Here we publish extracts of an interview with Samuel, General Secretary of the Awareness League, the newest section of the International Workers Association, the anarcho-syndicalist international. The interview took place in Spain in August 1994, and is translated from "Le Combat Syndicaliste".
An interview with the Awareness League of Nigeria, 1994
Mona: Do you think there is a real danger of civil war in Nigeria? Is there any chance for free elections to take place?
Samuel: The way things are developing there is a real danger of civil war. You must remember that Nigeria has already been through a civil war, between 1967-70, when the east of the country proclaimed independence as the Republic of Biafra. All the elements of that crisis are present today;
A. The controversial federal elections of 1964 and the annulled presidential elections of 1993.
B: The trial and imprisonment for treason of one of the leaders of the opposition in the sixties, and the same thing today with Abiola.
C: The military coup in 66, strong possibilities of a coup in the near future.
D: The secesson of the east in 67. The West and some ethnic groups in the east are demanding a confederation with regional armies.
War isn't inevitable. We still remember the lesson we were taught in 67. Furthermore if internal and external pressure can force the army to surrender power in the next six months, atht ought to prevent the catastrophe.
As for the elections, the experience under Babangida's regime shows we cannot trust the military [..]
Mona: Does the Awareness League take part in the strikes, and in what ways?
Samuel: Yes our members are involved in the strikes. Principally our membership are civil servants, students, professors, university teachers, journalists and other activists on the left. There is a national strike in the Universities, which our militants participate in and certain public services are also on strike where our militants are active. Many of the head offices of the newspapers are closed and occupied by soldiers, but our militants are still present.
Mona: What is the position of the AL towards the elections?
Samuel: The elections for President on 12th June 1993 were between Moshood Abiola (candidate of the Social Democratic Party) and Bashir Tofa, candidate of the right and also of the army. All progressive groups, unions, pro-democracy organisations and left organisations, including AL, supported the candidate of the SDP. This action was a vote against the Army. The AL believe that installing a government of the centre left is a minimal condition for the development and propagation of anarcho-syndicalist struggle. (See Black Flag 203 for more analysis on this.)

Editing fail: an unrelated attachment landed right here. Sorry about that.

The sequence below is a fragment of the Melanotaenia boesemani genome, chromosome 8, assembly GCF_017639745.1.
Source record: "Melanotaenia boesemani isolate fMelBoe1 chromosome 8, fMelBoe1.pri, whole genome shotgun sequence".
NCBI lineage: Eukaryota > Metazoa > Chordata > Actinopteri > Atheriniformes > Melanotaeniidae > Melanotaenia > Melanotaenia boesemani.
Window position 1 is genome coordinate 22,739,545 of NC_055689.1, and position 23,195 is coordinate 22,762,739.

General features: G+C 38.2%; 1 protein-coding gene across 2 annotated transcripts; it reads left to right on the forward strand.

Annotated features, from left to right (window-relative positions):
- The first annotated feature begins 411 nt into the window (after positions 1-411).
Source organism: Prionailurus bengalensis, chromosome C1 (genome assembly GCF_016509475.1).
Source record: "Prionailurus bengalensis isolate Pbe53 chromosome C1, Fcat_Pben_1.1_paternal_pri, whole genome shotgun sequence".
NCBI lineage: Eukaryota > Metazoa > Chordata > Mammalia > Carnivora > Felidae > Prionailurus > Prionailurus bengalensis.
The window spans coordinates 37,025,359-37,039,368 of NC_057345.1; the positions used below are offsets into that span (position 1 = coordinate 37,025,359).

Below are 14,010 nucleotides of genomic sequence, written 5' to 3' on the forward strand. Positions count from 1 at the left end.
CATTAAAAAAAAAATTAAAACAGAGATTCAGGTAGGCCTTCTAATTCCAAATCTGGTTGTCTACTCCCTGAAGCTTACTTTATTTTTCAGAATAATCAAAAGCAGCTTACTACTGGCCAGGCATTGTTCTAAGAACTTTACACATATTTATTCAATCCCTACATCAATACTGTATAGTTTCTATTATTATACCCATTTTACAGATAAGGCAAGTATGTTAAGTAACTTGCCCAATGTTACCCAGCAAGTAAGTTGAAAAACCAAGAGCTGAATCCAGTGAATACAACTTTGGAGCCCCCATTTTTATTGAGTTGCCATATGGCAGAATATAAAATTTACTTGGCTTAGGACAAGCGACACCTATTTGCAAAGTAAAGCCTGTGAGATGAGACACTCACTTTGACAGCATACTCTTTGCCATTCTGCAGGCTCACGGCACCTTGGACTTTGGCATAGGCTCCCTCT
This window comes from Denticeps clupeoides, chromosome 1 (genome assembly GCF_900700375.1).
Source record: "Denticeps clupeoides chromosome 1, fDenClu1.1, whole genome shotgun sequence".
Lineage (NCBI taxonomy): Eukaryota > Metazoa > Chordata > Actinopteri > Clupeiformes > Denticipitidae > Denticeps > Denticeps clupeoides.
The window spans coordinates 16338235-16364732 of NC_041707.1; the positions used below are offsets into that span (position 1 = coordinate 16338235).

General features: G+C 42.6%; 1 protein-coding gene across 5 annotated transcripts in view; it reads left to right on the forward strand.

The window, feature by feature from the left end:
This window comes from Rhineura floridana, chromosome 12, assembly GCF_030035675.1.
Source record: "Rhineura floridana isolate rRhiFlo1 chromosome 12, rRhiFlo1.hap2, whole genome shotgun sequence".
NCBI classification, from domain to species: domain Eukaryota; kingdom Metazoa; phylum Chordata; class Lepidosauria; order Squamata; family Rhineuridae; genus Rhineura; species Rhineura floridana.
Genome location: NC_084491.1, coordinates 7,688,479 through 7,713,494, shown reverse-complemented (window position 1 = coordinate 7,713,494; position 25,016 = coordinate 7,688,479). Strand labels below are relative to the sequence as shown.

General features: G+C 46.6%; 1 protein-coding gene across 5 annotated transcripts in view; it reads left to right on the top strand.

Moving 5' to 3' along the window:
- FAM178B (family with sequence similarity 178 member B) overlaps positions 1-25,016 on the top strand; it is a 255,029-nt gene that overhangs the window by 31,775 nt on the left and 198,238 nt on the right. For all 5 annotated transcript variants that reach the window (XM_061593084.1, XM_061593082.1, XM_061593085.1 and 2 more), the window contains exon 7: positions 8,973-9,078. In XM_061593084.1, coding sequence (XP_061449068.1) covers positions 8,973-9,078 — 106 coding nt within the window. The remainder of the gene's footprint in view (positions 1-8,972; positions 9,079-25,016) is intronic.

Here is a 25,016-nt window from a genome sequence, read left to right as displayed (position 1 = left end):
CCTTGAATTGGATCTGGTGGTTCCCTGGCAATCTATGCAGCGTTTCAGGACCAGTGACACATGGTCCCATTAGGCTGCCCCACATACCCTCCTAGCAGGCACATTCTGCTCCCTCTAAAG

Mona: Do you co-operate with other organisations in Nigeria and Africa?
Samuel: The AL collabarate with movements for human rights, with the Campaign for Democracy, even though we are not members of them. There is a new organisation which is being formed called the Left Coalition, in which AL participates. Our next congress must ratify this choice.
We have tried to establish, without success, contacts with left oriented and anarchist organisations from other countries in Africa, particularly South Africa.
Mona: What are the AL's fields of activity? To which social groups and professions do your members belong?
Samuel: Our activities are mainly in the field of workers in education, and our work is propaganda and mobilisation. [..]
Mona: Are there any women in the AL and what are their activities?
Samuel: Unfortunately, there are very few women in the AL. That is because of the structure of African society, where women rarely play a part in political activities. The vast majority of women do not benefit from the education system [..] We must do much work in raising the consciousness of women. [..]
Published in Black Flag #206 Autumn 1995
Libcom note - this didn't actually appear in issue 206 of Black Flag...